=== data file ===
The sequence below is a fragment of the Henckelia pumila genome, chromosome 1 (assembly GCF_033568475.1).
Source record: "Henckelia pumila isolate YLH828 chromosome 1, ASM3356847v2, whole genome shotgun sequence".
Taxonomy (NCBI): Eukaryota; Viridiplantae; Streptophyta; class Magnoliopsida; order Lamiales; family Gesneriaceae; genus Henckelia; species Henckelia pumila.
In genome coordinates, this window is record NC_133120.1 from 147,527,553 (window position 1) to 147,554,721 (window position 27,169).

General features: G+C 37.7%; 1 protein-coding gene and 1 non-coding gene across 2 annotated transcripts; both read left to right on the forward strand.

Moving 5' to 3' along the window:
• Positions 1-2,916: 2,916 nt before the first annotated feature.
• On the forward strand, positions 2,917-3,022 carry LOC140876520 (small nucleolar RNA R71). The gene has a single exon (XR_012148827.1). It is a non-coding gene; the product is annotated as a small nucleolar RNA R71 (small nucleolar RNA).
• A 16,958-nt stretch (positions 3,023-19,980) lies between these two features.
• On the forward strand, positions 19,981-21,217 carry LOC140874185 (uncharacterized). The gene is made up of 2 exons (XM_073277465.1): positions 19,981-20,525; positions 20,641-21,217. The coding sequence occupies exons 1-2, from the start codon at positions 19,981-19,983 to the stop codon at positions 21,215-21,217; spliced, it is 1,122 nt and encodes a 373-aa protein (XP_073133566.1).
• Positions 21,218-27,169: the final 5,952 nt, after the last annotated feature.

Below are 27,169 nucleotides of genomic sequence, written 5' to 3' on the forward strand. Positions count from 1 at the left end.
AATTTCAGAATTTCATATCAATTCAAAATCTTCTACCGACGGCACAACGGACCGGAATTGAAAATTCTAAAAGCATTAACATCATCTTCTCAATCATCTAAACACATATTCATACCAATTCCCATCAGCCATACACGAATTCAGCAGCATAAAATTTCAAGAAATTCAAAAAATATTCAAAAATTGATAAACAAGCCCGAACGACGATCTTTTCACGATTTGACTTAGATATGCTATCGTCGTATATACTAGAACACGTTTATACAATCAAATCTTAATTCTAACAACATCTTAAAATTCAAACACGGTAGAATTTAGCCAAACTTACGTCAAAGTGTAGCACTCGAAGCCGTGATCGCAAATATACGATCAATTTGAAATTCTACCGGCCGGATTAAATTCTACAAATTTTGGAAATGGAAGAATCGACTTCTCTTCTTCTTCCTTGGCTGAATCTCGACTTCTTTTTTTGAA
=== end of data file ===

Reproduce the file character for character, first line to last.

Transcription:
The sequence below is a fragment of the Henckelia pumila genome, chromosome 1 (assembly GCF_033568475.1).
Source record: "Henckelia pumila isolate YLH828 chromosome 1, ASM3356847v2, whole genome shotgun sequence".
Taxonomy (NCBI): Eukaryota; Viridiplantae; Streptophyta; class Magnoliopsida; order Lamiales; family Gesneriaceae; genus Henckelia; species Henckelia pumila.
In genome coordinates, this window is record NC_133120.1 from 147,527,553 (window position 1) to 147,554,721 (window position 27,169).

General features: G+C 37.7%; 1 protein-coding gene and 1 non-coding gene across 2 annotated transcripts; both read left to right on the forward strand.

Moving 5' to 3' along the window:
• Positions 1-2,916: 2,916 nt before the first annotated feature.
• On the forward strand, positions 2,917-3,022 carry LOC140876520 (small nucleolar RNA R71). The gene has a single exon (XR_012148827.1). It is a non-coding gene; the product is annotated as a small nucleolar RNA R71 (small nucleolar RNA).
• A 16,958-nt stretch (positions 3,023-19,980) lies between these two features.
• On the forward strand, positions 19,981-21,217 carry LOC140874185 (uncharacterized). The gene is made up of 2 exons (XM_073277465.1): positions 19,981-20,525; positions 20,641-21,217. The coding sequence occupies exons 1-2, from the start codon at positions 19,981-19,983 to the stop codon at positions 21,215-21,217; spliced, it is 1,122 nt and encodes a 373-aa protein (XP_073133566.1).
• Positions 21,218-27,169: the final 5,952 nt, after the last annotated feature.

Below are 27,169 nucleotides of genomic sequence, written 5' to 3' on the forward strand. Positions count from 1 at the left end.
AATTTCAGAATTTCATATCAATTCAAAATCTTCTACCGACGGCACAACGGACCGGAATTGAAAATTCTAAAAGCATTAACATCATCTTCTCAATCATCTAAACACATATTCATACCAATTCCCATCAGCCATACACGAATTCAGCAGCATAAAATTTCAAGAAATTCAAAAAATATTCAAAAATTGATAAACAAGCCCGAACGACGATCTTTTCACGATTTGACTTAGATATGCTATCGTCGTATATACTAGAACACGTTTATACAATCAAATCTTAATTCTAACAACATCTTAAAATTCAAACACGGTAGAATTTAGCCAAACTTACGTCAAAGTGTAGCACTCGAAGCCGTGATCGCAAATATACGATCAATTTGAAATTCTACCGGCCGGATTAAATTCTACAAATTTTGGAAATGGAAGAATCGACTTCTCTTCTTCTTCCTTGGCTGAATCTCGACTTCTTTTTTTGAA